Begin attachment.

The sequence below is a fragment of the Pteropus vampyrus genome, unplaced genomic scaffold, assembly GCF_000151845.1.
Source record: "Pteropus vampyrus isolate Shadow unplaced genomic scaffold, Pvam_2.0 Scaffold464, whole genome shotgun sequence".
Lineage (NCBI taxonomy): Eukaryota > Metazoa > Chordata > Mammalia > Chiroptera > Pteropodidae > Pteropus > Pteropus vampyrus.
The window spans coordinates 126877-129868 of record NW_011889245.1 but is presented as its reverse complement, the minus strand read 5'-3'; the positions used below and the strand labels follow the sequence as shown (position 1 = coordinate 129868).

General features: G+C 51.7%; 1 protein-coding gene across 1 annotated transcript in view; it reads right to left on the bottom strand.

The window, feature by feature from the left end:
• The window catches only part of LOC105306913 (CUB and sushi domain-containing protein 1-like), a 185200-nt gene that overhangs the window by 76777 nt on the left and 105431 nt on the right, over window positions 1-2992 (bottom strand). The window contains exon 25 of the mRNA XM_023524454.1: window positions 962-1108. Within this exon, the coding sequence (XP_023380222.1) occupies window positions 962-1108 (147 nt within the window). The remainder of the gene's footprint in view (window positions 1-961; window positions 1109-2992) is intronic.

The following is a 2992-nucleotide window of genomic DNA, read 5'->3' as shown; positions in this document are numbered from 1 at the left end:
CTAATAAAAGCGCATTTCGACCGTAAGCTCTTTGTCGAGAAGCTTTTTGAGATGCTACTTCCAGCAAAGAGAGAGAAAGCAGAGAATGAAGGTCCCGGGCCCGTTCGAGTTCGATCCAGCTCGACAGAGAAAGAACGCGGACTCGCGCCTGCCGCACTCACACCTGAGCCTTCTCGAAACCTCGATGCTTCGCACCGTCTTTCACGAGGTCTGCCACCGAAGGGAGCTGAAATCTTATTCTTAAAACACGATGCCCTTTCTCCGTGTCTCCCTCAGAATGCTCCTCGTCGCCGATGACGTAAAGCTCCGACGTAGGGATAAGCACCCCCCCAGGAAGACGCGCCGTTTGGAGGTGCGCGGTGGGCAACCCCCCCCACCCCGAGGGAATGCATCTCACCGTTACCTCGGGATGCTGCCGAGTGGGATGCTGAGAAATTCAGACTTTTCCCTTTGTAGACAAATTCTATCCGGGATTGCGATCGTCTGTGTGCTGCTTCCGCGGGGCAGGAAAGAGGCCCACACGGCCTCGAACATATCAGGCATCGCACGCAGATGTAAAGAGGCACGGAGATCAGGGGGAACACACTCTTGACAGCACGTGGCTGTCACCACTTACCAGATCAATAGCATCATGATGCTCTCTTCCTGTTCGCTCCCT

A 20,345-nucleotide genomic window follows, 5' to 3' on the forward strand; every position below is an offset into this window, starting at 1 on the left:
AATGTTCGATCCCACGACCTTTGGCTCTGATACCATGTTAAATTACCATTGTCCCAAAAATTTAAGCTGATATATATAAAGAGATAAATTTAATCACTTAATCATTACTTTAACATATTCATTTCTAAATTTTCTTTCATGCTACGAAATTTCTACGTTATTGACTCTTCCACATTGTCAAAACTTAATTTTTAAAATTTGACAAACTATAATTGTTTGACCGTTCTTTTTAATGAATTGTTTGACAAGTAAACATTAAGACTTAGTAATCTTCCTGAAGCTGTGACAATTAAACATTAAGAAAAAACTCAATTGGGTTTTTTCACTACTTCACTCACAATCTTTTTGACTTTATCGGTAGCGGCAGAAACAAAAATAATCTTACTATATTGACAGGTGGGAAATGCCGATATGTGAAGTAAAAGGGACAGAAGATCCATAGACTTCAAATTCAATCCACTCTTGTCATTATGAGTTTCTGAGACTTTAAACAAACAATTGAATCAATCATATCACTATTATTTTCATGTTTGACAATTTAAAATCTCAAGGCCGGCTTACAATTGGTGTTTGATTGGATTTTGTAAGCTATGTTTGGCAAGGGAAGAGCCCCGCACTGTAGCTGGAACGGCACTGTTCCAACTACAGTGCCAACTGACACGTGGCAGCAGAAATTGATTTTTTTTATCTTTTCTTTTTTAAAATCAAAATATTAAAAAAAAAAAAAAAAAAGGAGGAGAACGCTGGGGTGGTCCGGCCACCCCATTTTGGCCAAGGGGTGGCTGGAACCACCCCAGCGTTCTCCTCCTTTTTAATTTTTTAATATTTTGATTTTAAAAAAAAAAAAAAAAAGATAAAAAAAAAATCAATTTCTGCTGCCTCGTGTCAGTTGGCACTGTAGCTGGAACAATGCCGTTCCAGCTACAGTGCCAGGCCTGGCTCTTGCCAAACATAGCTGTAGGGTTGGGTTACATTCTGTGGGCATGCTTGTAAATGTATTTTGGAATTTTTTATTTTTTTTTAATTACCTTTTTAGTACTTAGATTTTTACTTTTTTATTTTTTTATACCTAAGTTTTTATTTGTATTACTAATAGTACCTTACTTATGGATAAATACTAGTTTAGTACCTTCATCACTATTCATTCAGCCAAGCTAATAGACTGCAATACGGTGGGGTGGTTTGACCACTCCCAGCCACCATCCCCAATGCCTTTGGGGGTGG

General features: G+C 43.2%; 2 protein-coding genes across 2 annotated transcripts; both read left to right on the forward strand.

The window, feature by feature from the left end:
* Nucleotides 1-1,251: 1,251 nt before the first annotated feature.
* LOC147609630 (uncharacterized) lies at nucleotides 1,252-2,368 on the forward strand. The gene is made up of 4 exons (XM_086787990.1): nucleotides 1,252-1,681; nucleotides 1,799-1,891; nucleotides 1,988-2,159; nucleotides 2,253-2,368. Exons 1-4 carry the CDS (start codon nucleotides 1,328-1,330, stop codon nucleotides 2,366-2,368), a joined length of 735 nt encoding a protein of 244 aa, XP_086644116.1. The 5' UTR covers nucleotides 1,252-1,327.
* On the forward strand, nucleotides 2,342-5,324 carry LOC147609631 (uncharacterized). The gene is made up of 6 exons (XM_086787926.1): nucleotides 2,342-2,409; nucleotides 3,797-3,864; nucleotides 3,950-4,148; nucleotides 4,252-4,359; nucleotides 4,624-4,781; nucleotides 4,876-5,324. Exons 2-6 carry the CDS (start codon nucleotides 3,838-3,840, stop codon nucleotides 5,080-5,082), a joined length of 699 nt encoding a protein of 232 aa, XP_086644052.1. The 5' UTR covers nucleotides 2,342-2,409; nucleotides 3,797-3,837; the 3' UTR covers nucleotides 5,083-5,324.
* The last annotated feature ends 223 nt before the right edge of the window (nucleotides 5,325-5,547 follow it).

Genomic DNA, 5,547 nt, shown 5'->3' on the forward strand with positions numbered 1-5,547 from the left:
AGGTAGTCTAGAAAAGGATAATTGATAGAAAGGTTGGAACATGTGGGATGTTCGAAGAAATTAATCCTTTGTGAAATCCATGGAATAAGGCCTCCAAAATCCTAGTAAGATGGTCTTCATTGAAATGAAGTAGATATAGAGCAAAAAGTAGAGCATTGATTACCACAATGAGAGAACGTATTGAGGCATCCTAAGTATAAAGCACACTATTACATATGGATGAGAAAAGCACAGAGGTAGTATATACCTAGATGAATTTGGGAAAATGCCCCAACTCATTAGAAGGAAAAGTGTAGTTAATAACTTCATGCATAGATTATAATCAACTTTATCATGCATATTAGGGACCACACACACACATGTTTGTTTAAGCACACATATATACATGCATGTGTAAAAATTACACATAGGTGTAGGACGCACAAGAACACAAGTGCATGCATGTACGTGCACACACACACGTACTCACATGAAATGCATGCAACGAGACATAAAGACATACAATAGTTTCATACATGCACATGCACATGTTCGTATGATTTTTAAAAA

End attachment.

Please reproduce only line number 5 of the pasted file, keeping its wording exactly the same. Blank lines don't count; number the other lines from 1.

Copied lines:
General features: G+C 51.7%; 1 protein-coding gene across 1 annotated transcript in view; it reads right to left on the bottom strand.